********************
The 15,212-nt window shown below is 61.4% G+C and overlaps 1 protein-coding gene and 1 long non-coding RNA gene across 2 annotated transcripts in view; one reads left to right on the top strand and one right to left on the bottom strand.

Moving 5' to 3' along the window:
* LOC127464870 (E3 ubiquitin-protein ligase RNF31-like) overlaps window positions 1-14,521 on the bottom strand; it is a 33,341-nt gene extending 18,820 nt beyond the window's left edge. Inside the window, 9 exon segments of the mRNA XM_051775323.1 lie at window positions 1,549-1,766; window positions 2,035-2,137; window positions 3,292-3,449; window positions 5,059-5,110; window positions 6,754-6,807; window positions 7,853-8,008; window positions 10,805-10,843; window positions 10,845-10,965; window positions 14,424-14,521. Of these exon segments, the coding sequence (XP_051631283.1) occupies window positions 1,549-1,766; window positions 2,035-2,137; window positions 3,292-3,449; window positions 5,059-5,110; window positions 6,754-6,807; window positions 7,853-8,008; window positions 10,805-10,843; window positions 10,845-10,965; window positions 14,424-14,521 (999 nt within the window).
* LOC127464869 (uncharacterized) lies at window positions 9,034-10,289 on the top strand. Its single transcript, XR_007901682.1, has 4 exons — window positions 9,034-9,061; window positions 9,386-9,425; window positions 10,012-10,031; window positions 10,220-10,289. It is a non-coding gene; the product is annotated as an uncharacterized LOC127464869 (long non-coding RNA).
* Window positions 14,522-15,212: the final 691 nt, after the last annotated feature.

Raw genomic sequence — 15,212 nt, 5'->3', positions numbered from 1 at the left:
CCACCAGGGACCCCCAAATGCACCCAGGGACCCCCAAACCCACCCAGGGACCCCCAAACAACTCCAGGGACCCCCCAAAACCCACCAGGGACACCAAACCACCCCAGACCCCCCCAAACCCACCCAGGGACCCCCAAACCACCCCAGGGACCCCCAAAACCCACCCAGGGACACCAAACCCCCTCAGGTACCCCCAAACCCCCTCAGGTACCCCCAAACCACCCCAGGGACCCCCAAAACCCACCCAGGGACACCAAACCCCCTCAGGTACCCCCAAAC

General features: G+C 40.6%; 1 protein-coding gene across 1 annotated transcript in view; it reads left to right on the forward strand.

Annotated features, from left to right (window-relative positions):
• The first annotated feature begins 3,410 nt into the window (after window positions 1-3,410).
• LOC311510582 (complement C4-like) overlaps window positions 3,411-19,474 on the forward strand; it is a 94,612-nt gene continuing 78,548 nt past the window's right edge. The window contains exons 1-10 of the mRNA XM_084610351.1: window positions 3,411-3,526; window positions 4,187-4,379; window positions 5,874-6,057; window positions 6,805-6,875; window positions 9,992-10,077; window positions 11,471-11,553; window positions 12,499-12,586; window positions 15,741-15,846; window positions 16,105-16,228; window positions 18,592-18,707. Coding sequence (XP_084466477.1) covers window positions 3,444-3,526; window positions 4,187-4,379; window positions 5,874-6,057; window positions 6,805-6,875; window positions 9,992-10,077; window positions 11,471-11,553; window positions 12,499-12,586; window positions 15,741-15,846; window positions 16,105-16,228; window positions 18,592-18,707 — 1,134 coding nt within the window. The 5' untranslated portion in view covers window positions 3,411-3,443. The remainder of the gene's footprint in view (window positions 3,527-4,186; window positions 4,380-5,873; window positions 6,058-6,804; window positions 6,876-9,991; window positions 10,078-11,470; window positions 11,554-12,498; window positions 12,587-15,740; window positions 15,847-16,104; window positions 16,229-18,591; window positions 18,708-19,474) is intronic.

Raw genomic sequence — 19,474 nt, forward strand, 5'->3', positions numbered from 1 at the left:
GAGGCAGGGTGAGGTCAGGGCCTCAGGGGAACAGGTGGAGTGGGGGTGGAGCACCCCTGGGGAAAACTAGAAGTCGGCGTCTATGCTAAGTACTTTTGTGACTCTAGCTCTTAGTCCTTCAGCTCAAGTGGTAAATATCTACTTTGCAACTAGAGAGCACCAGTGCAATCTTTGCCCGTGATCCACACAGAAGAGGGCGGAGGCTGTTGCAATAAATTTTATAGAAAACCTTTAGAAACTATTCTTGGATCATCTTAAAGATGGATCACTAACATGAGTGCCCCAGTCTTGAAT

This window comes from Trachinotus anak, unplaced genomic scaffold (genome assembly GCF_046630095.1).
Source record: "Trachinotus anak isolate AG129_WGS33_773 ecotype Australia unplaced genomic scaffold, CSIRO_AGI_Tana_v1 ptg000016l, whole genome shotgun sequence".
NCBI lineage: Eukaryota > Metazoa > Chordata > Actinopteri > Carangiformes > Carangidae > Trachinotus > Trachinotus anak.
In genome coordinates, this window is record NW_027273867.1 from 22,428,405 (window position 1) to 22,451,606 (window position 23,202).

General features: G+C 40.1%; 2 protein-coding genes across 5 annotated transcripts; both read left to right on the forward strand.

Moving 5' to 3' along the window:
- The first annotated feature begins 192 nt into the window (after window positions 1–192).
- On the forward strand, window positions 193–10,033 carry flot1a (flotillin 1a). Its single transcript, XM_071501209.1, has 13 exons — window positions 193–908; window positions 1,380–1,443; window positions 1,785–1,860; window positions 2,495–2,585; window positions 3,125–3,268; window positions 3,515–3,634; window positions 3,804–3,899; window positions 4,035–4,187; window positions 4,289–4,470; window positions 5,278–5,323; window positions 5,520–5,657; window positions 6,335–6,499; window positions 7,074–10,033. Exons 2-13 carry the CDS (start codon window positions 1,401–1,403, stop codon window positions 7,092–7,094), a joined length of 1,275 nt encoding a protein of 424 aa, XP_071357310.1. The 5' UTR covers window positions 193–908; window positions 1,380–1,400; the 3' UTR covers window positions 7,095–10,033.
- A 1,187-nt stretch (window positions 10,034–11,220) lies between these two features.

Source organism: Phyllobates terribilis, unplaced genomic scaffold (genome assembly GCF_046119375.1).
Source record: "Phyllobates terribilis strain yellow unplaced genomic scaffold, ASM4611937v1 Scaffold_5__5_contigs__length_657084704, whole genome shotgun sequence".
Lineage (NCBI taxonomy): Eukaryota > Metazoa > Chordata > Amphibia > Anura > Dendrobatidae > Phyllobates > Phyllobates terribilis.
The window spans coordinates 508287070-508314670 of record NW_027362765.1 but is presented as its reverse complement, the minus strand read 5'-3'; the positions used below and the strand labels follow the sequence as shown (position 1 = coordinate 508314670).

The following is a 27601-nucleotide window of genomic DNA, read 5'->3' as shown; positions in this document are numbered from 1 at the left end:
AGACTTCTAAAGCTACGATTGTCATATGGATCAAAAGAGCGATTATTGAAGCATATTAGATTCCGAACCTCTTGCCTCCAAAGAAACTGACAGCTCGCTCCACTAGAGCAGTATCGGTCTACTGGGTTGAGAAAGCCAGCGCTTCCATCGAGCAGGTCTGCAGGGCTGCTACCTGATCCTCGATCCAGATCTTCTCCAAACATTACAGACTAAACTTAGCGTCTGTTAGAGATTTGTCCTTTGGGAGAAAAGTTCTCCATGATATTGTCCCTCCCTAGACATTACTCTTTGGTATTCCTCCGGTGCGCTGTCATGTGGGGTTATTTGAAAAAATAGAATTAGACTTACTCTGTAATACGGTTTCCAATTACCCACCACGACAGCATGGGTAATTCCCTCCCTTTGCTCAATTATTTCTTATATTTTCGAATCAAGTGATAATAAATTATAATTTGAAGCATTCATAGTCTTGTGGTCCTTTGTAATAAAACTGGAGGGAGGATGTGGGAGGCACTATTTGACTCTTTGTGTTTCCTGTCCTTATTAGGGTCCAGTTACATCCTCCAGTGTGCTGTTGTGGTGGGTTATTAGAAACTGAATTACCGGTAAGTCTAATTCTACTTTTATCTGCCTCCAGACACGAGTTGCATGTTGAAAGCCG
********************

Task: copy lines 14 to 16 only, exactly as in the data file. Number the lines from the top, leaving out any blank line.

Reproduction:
This window comes from Trachinotus anak, unplaced genomic scaffold (genome assembly GCF_046630095.1).
Source record: "Trachinotus anak isolate AG129_WGS33_773 ecotype Australia unplaced genomic scaffold, CSIRO_AGI_Tana_v1 ptg000016l, whole genome shotgun sequence".
NCBI lineage: Eukaryota > Metazoa > Chordata > Actinopteri > Carangiformes > Carangidae > Trachinotus > Trachinotus anak.